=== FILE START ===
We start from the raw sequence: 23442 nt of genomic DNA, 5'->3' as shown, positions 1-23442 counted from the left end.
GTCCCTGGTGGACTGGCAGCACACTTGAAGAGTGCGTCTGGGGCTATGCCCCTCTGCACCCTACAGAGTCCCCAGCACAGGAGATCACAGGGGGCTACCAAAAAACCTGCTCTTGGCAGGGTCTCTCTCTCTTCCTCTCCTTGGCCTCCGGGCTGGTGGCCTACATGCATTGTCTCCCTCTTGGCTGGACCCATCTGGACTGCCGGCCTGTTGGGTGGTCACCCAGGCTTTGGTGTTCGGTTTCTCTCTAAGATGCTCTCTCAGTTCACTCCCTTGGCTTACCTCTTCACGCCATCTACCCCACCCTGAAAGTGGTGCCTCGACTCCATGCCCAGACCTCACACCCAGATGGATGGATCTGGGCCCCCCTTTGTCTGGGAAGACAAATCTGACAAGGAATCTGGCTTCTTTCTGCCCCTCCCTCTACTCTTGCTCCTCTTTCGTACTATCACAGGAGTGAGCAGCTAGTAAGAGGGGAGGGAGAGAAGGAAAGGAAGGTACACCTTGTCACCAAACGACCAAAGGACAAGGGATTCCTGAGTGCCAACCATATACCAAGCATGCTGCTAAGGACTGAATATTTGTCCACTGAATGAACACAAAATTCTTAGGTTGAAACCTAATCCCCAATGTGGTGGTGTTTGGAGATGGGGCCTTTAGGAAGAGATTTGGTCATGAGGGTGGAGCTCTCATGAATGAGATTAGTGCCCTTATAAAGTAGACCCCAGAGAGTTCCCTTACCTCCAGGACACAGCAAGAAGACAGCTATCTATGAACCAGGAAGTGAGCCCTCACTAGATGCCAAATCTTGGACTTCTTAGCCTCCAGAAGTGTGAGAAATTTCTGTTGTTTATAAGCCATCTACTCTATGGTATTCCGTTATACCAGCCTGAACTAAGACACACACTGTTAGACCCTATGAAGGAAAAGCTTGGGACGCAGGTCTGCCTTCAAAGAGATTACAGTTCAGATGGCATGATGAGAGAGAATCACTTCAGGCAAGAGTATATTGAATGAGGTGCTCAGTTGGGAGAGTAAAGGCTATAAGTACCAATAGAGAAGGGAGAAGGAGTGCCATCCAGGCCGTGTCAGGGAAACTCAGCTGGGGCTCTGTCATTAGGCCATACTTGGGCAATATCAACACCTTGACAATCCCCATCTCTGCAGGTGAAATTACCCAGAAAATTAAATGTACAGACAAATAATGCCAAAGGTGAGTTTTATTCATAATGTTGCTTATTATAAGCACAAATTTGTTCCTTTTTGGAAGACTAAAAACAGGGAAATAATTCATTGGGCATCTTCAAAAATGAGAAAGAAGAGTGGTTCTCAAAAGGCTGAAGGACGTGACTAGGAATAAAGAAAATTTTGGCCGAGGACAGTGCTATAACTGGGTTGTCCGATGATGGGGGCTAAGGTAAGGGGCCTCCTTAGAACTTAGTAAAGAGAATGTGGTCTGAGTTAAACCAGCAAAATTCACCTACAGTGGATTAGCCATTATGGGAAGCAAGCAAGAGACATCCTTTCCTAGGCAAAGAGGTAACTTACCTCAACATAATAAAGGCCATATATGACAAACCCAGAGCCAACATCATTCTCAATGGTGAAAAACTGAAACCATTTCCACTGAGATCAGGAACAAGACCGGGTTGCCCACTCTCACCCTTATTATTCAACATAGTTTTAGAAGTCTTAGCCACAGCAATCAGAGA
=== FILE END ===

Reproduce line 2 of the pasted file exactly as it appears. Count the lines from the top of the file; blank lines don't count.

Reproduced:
GTCCCTGGTGGACTGGCAGCACACTTGAAGAGTGCGTCTGGGGCTATGCCCCTCTGCACCCTACAGAGTCCCCAGCACAGGAGATCACAGGGGGCTACCAAAAAACCTGCTCTTGGCAGGGTCTCTCTCTCTTCCTCTCCTTGGCCTCCGGGCTGGTGGCCTACATGCATTGTCTCCCTCTTGGCTGGACCCATCTGGACTGCCGGCCTGTTGGGTGGTCACCCAGGCTTTGGTGTTCGGTTTCTCTCTAAGATGCTCTCTCAGTTCACTCCCTTGGCTTACCTCTTCACGCCATCTACCCCACCCTGAAAGTGGTGCCTCGACTCCATGCCCAGACCTCACACCCAGATGGATGGATCTGGGCCCCCCTTTGTCTGGGAAGACAAATCTGACAAGGAATCTGGCTTCTTTCTGCCCCTCCCTCTACTCTTGCTCCTCTTTCGTACTATCACAGGAGTGAGCAGCTAGTAAGAGGGGAGGGAGAGAAGGAAAGGAAGGTACACCTTGTCACCAAACGACCAAAGGACAAGGGATTCCTGAGTGCCAACCATATACCAAGCATGCTGCTAAGGACTGAATATTTGTCCACTGAATGAACACAAAATTCTTAGGTTGAAACCTAATCCCCAATGTGGTGGTGTTTGGAGATGGGGCCTTTAGGAAGAGATTTGGTCATGAGGGTGGAGCTCTCATGAATGAGATTAGTGCCCTTATAAAGTAGACCCCAGAGAGTTCCCTTACCTCCAGGACACAGCAAGAAGACAGCTATCTATGAACCAGGAAGTGAGCCCTCACTAGATGCCAAATCTTGGACTTCTTAGCCTCCAGAAGTGTGAGAAATTTCTGTTGTTTATAAGCCATCTACTCTATGGTATTCCGTTATACCAGCCTGAACTAAGACACACACTGTTAGACCCTATGAAGGAAAAGCTTGGGACGCAGGTCTGCCTTCAAAGAGATTACAGTTCAGATGGCATGATGAGAGAGAATCACTTCAGGCAAGAGTATATTGAATGAGGTGCTCAGTTGGGAGAGTAAAGGCTATAAGTACCAATAGAGAAGGGAGAAGGAGTGCCATCCAGGCCGTGTCAGGGAAACTCAGCTGGGGCTCTGTCATTAGGCCATACTTGGGCAATATCAACACCTTGACAATCCCCATCTCTGCAGGTGAAATTACCCAGAAAATTAAATGTACAGACAAATAATGCCAAAGGTGAGTTTTATTCATAATGTTGCTTATTATAAGCACAAATTTGTTCCTTTTTGGAAGACTAAAAACAGGGAAATAATTCATTGGGCATCTTCAAAAATGAGAAAGAAGAGTGGTTCTCAAAAGGCTGAAGGACGTGACTAGGAATAAAGAAAATTTTGGCCGAGGACAGTGCTATAACTGGGTTGTCCGATGATGGGGGCTAAGGTAAGGGGCCTCCTTAGAACTTAGTAAAGAGAATGTGGTCTGAGTTAAACCAGCAAAATTCACCTACAGTGGATTAGCCATTATGGGAAGCAAGCAAGAGACATCCTTTCCTAGGCAAAGAGGTAACTTACCTCAACATAATAAAGGCCATATATGACAAACCCAGAGCCAACATCATTCTCAATGGTGAAAAACTGAAACCATTTCCACTGAGATCAGGAACAAGACCGGGTTGCCCACTCTCACCCTTATTATTCAACATAGTTTTAGAAGTCTTAGCCACAGCAATCAGAGA